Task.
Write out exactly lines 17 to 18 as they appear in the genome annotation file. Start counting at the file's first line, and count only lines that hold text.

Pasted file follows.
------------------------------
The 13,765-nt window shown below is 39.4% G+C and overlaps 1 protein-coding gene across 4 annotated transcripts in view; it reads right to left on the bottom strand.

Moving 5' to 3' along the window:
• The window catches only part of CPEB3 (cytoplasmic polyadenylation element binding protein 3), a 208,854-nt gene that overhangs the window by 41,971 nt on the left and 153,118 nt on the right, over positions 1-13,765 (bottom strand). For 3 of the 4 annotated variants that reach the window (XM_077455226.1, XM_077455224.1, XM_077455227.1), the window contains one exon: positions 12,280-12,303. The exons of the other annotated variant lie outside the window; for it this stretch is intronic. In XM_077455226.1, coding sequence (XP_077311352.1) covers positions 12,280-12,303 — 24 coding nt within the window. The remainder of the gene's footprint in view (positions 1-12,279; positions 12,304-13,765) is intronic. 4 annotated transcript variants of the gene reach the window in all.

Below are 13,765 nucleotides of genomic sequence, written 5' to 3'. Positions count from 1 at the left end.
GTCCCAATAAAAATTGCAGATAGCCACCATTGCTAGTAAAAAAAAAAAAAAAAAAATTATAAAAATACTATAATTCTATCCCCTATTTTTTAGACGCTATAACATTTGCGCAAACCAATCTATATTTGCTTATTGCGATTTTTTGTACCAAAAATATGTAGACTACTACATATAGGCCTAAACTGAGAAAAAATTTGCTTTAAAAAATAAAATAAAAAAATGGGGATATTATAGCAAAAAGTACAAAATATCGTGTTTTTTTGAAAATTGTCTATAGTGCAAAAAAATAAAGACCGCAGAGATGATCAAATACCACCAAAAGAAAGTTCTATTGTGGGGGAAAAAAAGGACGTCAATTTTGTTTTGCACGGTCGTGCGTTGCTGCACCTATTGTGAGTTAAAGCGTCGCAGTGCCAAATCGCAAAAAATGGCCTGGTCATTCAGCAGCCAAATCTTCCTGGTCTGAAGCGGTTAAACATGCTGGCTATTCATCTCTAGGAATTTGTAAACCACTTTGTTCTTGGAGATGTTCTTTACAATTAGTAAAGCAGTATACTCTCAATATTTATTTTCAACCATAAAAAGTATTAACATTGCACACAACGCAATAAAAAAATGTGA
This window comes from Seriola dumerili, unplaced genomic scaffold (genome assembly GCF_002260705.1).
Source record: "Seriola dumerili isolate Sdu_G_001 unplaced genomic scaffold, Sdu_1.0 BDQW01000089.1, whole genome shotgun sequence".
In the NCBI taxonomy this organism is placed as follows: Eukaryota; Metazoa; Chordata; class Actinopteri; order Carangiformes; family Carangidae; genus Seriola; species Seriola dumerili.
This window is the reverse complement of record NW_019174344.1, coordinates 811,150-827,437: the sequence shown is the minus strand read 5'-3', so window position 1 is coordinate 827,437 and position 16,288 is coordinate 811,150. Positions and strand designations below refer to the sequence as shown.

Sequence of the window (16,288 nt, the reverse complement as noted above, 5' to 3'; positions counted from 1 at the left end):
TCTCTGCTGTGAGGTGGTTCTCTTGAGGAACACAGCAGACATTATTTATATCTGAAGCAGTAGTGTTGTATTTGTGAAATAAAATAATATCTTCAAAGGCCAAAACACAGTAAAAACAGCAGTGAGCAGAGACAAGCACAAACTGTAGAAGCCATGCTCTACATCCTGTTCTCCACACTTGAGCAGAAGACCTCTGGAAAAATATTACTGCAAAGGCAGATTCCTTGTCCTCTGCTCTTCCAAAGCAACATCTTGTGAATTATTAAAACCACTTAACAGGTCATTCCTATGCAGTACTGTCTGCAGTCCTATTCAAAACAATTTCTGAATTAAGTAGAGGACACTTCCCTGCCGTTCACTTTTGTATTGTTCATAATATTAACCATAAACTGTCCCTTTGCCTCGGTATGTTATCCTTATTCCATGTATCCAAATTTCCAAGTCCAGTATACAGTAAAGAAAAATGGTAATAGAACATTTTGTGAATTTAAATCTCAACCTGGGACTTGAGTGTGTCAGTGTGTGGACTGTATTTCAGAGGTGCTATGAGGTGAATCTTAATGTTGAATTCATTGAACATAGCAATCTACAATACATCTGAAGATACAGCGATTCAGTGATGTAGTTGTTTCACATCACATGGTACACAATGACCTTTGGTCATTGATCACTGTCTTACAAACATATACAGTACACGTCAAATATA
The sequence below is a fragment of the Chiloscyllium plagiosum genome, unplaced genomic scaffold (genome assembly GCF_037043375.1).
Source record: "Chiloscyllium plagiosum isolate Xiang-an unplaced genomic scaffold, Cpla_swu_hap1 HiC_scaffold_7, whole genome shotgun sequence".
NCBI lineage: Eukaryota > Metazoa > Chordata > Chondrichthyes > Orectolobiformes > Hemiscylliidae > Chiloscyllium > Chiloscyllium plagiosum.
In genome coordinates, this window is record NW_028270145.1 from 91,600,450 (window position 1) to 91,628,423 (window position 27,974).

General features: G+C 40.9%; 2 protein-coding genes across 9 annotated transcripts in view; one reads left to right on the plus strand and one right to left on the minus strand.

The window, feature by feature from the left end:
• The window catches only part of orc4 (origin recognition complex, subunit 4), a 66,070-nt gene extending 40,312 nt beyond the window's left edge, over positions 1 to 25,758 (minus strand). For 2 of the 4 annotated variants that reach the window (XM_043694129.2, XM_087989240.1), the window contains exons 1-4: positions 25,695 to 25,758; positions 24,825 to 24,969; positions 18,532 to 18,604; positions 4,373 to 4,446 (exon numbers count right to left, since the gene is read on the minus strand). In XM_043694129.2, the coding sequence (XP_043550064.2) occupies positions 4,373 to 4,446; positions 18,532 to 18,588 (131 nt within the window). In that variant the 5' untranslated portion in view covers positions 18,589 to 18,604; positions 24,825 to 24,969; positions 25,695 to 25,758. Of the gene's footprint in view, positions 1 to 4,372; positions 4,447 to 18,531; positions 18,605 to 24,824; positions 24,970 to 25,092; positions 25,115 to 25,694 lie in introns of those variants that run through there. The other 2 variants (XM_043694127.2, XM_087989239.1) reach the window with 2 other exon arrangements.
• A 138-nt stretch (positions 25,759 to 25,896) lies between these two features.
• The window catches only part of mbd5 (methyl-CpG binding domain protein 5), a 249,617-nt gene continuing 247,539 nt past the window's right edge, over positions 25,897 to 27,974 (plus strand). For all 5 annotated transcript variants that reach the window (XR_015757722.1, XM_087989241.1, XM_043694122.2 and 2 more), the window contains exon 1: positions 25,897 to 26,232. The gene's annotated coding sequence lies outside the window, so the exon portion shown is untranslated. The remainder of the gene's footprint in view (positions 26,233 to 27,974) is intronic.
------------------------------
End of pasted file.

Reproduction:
The window, feature by feature from the left end:
• The window catches only part of orc4 (origin recognition complex, subunit 4), a 66,070-nt gene extending 40,312 nt beyond the window's left edge, over positions 1 to 25,758 (minus strand). For 2 of the 4 annotated variants that reach the window (XM_043694129.2, XM_087989240.1), the window contains exons 1-4: positions 25,695 to 25,758; positions 24,825 to 24,969; positions 18,532 to 18,604; positions 4,373 to 4,446 (exon numbers count right to left, since the gene is read on the minus strand). In XM_043694129.2, the coding sequence (XP_043550064.2) occupies positions 4,373 to 4,446; positions 18,532 to 18,588 (131 nt within the window). In that variant the 5' untranslated portion in view covers positions 18,589 to 18,604; positions 24,825 to 24,969; positions 25,695 to 25,758. Of the gene's footprint in view, positions 1 to 4,372; positions 4,447 to 18,531; positions 18,605 to 24,824; positions 24,970 to 25,092; positions 25,115 to 25,694 lie in introns of those variants that run through there. The other 2 variants (XM_043694127.2, XM_087989239.1) reach the window with 2 other exon arrangements.